Best-practice biodiversity safeguards for Belt and Road Initiative’s financiers

Abstract

With thousands of projects being built along eight transcontinental corridors, China’s Belt and Road Initiative (BRI) is driving the global infrastructure boom. BRI is likely to have a sizeable biodiversity footprint as its corridors overlap several priority areas for conservation and 150,000 km2 of critical habitat. Biodiversity safeguards for the initiative therefore warrant scrutiny. Biodiversity safeguards are policies or standards (adopted by regulators, project proponents or financiers) that specify biodiversity impact mitigation measures. Here we examine a key source of safeguards—lending requirements of BRI’s financiers. We compare them with International Finance Corporation’s Performance Standard 6, which is often regarded as international best practice and which requires projects affecting ‘critical habitat’ to achieve a ‘net gain’ of biodiversity through impact mitigation. We find that of the 65 financiers identified (35 Chinese and 30 international), just 17 require biodiversity impact mitigation and 12 require a ‘net gain’. Among those with biodiversity safeguards, 16 are international, and despite the Chinese financiers accounting for over 90% of BRI’s financing (by quantum of investment), only 1 of the 35 we identified has biodiversity safeguards. Because most BRI finance is not subject to biodiversity safeguards, we conclude that potential impacts of BRI linear infrastructure projects may remain unmitigated, despite approximately 369,000 km2 of critical and natural habitat occurring within the 25 km buffer zone of such projects. We therefore argue for urgent adherence to best-practice safeguards for all institutions financing the BRI.

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Fig. 1: BRI’s key financiers by type.
Fig. 2: BRI’s financiers with published environmental policies, requirements on biodiversity and requirement of net gain in critical habitat.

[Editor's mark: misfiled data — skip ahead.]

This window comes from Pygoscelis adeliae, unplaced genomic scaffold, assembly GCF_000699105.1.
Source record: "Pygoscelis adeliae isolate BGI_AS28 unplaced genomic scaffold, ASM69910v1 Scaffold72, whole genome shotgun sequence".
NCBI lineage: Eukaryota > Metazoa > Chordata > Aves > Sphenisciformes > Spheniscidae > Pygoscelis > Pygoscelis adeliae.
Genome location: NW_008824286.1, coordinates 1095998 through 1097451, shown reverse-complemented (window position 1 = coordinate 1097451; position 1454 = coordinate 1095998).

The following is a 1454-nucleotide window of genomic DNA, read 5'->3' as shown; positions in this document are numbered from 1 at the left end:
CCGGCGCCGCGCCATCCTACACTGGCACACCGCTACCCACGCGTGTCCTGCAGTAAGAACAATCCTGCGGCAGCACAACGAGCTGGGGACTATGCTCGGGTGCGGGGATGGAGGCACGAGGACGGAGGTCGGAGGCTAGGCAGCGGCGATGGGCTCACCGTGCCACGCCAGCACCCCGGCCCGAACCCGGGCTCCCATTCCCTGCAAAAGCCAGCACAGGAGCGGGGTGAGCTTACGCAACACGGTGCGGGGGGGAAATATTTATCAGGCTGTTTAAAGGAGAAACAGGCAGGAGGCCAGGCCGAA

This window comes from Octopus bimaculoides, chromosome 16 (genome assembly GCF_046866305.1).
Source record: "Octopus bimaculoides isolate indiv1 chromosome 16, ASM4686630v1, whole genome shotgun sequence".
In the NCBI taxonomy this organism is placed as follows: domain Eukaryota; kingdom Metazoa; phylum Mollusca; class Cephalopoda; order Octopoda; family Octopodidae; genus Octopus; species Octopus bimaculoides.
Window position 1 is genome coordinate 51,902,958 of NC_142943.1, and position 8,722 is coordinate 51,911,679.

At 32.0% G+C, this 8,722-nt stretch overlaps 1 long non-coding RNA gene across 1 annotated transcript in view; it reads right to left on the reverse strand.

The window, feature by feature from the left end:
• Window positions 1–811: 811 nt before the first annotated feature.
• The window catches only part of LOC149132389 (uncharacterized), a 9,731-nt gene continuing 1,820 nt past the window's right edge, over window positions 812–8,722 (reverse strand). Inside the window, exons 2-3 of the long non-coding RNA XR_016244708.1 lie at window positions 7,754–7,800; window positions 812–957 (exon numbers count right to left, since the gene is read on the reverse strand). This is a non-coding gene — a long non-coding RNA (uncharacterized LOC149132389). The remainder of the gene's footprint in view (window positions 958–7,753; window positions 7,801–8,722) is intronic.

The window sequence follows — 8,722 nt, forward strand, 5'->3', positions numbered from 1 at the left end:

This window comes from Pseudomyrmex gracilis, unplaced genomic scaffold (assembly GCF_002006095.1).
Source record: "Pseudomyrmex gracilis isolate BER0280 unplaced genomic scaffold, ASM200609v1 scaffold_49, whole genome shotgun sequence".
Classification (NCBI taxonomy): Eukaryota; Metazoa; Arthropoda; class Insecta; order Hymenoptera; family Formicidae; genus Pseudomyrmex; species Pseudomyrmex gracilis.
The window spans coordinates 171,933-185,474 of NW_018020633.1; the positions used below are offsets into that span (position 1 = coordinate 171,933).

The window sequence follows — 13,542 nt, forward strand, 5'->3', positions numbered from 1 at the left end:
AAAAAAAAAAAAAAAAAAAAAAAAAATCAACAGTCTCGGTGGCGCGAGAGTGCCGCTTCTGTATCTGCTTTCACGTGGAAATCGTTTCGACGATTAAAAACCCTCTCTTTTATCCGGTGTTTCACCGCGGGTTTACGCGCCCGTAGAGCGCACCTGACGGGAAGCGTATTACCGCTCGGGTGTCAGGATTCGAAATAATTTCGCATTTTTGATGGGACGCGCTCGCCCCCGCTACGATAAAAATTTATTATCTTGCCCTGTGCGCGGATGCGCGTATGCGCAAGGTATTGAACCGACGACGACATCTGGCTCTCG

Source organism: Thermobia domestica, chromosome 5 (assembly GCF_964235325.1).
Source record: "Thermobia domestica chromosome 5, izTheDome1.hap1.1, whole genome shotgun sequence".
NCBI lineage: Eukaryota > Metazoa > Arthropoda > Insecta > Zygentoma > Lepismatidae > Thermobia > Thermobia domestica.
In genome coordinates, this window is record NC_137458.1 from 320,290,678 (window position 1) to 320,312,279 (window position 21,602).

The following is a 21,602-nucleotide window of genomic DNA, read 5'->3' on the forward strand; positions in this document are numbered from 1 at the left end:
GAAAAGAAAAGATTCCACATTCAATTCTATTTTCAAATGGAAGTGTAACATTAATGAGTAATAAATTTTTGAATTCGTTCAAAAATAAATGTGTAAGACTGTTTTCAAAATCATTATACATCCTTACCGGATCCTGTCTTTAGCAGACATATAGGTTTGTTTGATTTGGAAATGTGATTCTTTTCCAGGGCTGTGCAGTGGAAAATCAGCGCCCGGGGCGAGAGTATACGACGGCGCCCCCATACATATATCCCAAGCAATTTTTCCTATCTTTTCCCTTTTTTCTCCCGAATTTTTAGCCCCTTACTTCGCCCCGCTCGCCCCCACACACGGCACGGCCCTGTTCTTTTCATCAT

Fig. 3: Overlap of BRI’s road and rail routes with critical and natural habitat.
Fig. 4: Proportions of critical and natural habitat close to BRI’s transport infrastructure.
Fig 5: Extent of critical and natural habitat close to BRI’s road and rail routes.

Data availability

All non-spatial data generated or analysed during this study are included within the paper (and its supplementary information files). The spatial datasets generated during and/or analysed during the study are available from the corresponding author on reasonable request. Figure 3 was created using data from Human Footprint66 (https://wcshumanfootprint.org/) and BRI routes11 (available here: https://datacatalog.worldbank.org/dataset/bri-database-reed-and-trubetskoy-2019) and country administrative boundaries from Natural Earth (http://www.naturalearthdata.com/), all of which are free and open access.

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Author information

Affiliations

Authors

Contributions

Conceptualization was done by D.N., M.M. and A.M.L. Data were collected and analysed by D.N. and H.C.T. Spatial data were analysed by H.C.T. and A.M.L. The manuscript was drafted by D.N. and M.M., A.M.L. and K.H. helped refine it.

Corresponding author

Correspondence to Divya Narain.

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The authors declare no competing interests.

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Supplementary information

Supplementary Information

Supplementary Table 6, Fig. 1, methods and references.

Supplementary Table 1

Key BRI Financiers identified from Secondary Sources.

Supplementary Table 2

Environmental Policies/Standards of BRI’s Financiers Identified from Different Sources.

Supplementary Table 3

Identifying Biodiversity Impact Mitigation Requirements in Environmental Policies of BRI’s Financiers.

Supplementary Table 4

Biodiversity Impact Mitigation Requirements in the identified Environmental Policies of BRI’s Financiers.

Supplementary Table 5

Comparison of Biodiversity Impact Requirements with International Best Practice.

Supplementary Table 7

IFC PS6 Criteria and Mitigation Measures for Critical, Natural and Modified Habitat.

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Narain, D., Maron, M., Teo, H.C. et al. Best-practice biodiversity safeguards for Belt and Road Initiative’s financiers. Nat Sustain (2020). https://doi.org/10.1038/s41893-020-0528-3

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